So a few notes:Ken Olson wrote: ↑Mon Jun 29, 2020 4:19 pmChris Hansen wrote:
In my work on the Testimonium Flavianum, I want to cite Richard Pervo on Gamaliel's speech in Acts. Against Serge Bardet, who takes the speech as supporting the authenticity of the Testimonium because it shows that first century Jews were concerned about the growth of Christianity after Jesus, Pervo takes the speech to be a Lukan creation and that Luke intends it to show that the growth of Christianity in the face of adversity is proof of its divine origin. I think Pervo is correct (and that this is a theme Eusebius picks up from Luke and uses in several of his works and is present in the Testimonium) and I don't see how Pervo's pedophilia or criminal conviction affects that particular issue. If you do, please explain how.I don't think it is necessary to burn their books. But if they get cited, they get cited ethically: with full awareness and statements of what they did.
I cited Pervo like this:
Richard I. Pervo, Acts: A Commentary (Hermeneia; Minneapolis: Fortress Press, 2009) 148.
What would I need to add to my citation for it to qualify as an ethical citation, with full awareness of what Pervo did, in your view?
It sounds like you are compiling a list of undesirables.Also, I will make sure to take note that you white knight pedophile books. I'm glad to see your care about your fellow humans ends for the sake of some person's book.
In the spirit of full disclosure, I admit that I once served on an SBL panel with Richard Pervo, and that this was after I had been informed of his conviction at the e-listers meeting at an earlier SBL.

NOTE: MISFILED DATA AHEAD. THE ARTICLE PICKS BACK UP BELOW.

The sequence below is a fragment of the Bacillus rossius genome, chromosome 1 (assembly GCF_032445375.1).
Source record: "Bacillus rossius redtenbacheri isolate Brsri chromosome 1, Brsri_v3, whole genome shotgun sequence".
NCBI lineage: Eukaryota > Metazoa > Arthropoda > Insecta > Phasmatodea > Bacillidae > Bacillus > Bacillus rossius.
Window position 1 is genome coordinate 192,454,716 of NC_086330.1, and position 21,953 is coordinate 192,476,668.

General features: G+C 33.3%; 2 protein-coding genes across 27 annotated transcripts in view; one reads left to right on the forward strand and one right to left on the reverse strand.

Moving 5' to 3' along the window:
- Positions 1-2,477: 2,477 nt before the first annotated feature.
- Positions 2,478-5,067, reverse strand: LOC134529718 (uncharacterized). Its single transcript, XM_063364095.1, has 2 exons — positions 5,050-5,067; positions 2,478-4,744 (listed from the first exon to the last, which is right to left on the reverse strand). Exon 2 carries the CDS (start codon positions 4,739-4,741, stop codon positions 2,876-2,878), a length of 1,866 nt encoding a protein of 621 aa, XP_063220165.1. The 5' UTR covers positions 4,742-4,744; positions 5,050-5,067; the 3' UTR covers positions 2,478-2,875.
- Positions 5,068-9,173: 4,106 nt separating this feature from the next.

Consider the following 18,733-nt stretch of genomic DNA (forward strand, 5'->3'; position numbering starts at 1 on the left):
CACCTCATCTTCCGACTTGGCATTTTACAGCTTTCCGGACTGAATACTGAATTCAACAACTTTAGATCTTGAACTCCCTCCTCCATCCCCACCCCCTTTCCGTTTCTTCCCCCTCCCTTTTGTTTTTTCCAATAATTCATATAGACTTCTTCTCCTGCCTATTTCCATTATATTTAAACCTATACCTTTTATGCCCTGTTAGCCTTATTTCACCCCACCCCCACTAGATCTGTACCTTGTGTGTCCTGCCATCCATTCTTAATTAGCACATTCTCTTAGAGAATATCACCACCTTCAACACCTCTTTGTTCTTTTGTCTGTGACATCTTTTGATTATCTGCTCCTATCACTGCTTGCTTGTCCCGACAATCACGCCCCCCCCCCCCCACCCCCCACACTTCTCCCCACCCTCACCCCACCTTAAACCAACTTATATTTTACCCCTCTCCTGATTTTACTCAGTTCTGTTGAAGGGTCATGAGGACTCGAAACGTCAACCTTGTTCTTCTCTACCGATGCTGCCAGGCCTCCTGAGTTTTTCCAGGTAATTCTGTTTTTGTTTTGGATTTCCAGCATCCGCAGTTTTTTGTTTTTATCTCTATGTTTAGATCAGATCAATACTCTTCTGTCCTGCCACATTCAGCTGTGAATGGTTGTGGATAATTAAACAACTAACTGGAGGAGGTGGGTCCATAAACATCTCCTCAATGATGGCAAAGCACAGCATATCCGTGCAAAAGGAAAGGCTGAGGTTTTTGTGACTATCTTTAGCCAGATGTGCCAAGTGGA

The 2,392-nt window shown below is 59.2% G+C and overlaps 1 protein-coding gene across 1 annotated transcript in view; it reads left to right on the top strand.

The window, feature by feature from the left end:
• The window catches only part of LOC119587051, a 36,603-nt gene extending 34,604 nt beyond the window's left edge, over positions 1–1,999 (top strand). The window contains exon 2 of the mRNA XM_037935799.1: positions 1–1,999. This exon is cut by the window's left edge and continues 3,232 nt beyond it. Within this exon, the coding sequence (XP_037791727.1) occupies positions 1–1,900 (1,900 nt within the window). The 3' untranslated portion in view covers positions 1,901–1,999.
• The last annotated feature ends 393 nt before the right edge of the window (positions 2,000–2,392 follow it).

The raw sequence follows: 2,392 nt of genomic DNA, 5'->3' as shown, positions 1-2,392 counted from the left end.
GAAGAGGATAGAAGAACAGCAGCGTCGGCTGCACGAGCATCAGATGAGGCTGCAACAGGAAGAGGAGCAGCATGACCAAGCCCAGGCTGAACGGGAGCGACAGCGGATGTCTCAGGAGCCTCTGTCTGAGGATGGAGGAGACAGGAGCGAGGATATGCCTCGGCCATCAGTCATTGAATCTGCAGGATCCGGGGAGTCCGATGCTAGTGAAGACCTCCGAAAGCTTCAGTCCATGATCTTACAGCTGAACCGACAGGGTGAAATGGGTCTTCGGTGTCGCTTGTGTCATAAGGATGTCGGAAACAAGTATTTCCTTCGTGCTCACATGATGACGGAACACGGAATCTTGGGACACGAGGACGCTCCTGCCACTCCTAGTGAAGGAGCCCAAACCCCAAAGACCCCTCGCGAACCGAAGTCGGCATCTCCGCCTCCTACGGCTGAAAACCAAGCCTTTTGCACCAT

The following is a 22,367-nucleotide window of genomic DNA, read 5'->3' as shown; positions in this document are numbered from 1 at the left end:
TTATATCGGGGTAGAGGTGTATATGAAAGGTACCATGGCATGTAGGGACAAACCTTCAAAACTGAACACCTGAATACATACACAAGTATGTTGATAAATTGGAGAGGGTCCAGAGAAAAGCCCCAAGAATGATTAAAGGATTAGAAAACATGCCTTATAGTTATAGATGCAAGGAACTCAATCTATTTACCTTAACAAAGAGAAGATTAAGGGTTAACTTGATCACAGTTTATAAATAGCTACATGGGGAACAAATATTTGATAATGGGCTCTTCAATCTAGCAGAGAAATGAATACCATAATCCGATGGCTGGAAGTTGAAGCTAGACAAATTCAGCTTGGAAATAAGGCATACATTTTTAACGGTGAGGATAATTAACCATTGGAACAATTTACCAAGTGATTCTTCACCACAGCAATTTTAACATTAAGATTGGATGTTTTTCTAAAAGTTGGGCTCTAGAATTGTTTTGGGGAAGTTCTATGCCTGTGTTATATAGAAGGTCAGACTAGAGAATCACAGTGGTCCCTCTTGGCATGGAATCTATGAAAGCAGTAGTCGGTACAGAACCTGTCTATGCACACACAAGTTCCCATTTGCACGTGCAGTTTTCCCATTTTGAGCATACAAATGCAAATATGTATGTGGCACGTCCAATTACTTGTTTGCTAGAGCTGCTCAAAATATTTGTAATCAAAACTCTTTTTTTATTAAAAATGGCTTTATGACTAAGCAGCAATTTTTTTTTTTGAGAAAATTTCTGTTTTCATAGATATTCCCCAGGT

https://www.sbl-site.org/meetings/Congr ... tingId=23
We all shook hands and introduced ourselves and neither I nor anyone else there mentioned his conviction. (He had, of course, already lost his job at that point). Does this make me an enabler? Am I so tainted that people citing me have to mention this? How about Charles Hedrick, who was on the same panel? Is his work on Secret Mark tainted by his presence on the panel?
I had not heard that about Helmut Koester. He once made an unfavorable comment after hearing my paper on Luke's dependence on Matthew in the double tradition at a panel on Q at another SBL. Should I now quote him as “known rapist Helmut Koester” when I refer to it?
On a related topic, pedophilia is psychological condition and, if you care about your fellow humans, you should distinguish between it and possession of child pornography, which is the crime of which I believe Pervo and Joosten were guilty. Many people with pedophilia never act on their desires and you ought to distinguish between the condition and criminal activity.
1) I would personally add something to the affect of, after the citation of the book and page number, a bracketed note akin to this "[I wish to place a caveat in that I use this work out of necessity for my argumentation, but in full awareness and condemnation the author, Richard Pervo, for his possession of child porn.]" You use the work, but make it explicit as to why you use it and that you distance yourself from the author. Maia Kotrosis has also written on this in light of the Joosten situation in threads here: https://twitter.com/maiakotro/status/12 ... 9664996353